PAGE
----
Clinical significance of RECK promoter methylation in pancreatic ductal adenocarcinoma

Tumour Biol. 2013 Dec;34(6):3339-43. doi: 10.1007/s13277-013-0903-z. Epub 2013 Jun 8.


The aim of this study was to analyze the clinical significance of reversion-inducing-cysteine-rich protein with Kazal motifs (RECK) promoter methylation in pancreatic ductal adenocarcinoma (PDA). Methylation-specific polymerase chain reaction was used to examine the promoter methylation status of RECK in 60 pairs of PDA tissue samples and adjacent non-cancerous tissue samples. Statistical analyses were applied to test the associations between RECK promoter methylation status, clinicopathologic factors, and prognosis. The rate of RECK promoter methylation was significantly higher in PDA tissues than in adjacent non-cancerous tissues (P < 0.001). RECK methylation status was significantly associated with clinical stage (P = 0.017), histological differentiation (P = 0.046), and lymph node metastasis (P = 0.003), but was not associated with gender, age, and tumor location (all P > 0.05). Additionally, RECK promoter methylation is associated with malignant behavior and poor prognosis. In conclusion, determination of RECK promoter methylation status in tumor tissues may assist in the identification of patients who require aggressive postoperative intervention in order to improve prognosis.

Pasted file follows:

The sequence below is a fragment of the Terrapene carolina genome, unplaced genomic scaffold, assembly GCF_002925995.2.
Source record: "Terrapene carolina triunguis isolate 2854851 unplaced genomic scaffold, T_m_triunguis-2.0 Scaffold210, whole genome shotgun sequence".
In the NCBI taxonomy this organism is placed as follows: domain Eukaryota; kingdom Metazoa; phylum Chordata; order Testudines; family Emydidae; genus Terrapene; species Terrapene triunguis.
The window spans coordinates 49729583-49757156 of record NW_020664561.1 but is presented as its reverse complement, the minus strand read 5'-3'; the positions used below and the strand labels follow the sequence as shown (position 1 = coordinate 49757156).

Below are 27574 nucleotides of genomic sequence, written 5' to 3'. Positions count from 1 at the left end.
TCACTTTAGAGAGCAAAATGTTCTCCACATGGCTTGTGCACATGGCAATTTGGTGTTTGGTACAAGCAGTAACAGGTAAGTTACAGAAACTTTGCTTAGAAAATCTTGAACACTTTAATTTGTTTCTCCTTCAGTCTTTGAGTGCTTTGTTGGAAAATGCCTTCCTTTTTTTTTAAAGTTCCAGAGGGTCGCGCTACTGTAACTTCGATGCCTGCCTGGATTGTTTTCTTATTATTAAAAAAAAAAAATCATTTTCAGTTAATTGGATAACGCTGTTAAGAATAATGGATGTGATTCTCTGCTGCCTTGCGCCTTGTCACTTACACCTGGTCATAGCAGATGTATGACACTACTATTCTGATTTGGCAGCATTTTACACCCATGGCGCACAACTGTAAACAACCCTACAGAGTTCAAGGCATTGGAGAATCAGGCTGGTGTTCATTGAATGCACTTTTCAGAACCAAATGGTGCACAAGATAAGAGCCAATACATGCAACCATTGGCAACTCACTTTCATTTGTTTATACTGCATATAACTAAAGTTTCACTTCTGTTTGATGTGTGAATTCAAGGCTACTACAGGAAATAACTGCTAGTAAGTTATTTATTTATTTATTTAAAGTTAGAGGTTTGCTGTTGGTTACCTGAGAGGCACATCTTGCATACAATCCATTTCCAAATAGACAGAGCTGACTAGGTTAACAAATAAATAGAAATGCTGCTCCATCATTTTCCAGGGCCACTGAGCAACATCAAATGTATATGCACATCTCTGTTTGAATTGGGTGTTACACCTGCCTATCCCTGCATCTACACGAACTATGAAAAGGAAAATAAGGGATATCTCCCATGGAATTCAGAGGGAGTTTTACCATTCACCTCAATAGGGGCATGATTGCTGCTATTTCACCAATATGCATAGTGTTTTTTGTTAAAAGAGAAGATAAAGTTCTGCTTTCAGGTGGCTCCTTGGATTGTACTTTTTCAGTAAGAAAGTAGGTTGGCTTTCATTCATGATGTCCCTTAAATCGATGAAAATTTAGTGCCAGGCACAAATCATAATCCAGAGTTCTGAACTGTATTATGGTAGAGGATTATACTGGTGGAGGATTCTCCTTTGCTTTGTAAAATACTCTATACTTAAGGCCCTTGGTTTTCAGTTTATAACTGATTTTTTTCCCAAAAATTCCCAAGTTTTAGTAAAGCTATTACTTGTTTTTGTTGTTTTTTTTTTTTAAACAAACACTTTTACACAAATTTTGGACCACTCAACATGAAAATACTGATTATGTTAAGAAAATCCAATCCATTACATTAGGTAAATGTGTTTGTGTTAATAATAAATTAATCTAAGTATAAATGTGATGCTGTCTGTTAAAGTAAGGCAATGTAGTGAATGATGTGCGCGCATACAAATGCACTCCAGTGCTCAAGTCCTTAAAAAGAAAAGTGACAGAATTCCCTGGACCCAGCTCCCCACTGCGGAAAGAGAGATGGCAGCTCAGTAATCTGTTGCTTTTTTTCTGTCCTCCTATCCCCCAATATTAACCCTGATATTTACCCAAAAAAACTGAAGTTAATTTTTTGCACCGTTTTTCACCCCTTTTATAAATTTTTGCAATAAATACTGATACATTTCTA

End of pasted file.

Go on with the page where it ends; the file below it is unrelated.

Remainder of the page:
MeSH terms

  • Adenocarcinoma / genetics*
  • Adenocarcinoma / pathology
  • Adenocarcinoma / surgery
  • Carcinoma, Pancreatic Ductal / genetics*
  • Carcinoma, Pancreatic Ductal / pathology
  • Carcinoma, Pancreatic Ductal / surgery
  • DNA Methylation*
  • Female
  • GPI-Linked Proteins / genetics*
  • Humans
  • Kaplan-Meier Estimate
  • Lymphatic Metastasis
  • Male
  • Middle Aged
  • Multivariate Analysis
  • Neoplasm Staging
  • Pancreatic Neoplasms / genetics*
  • Pancreatic Neoplasms / pathology
  • Pancreatic Neoplasms / surgery
  • Prognosis
  • Promoter Regions, Genetic / genetics*
  • Treatment Outcome


  • GPI-Linked Proteins
  • RECK protein, human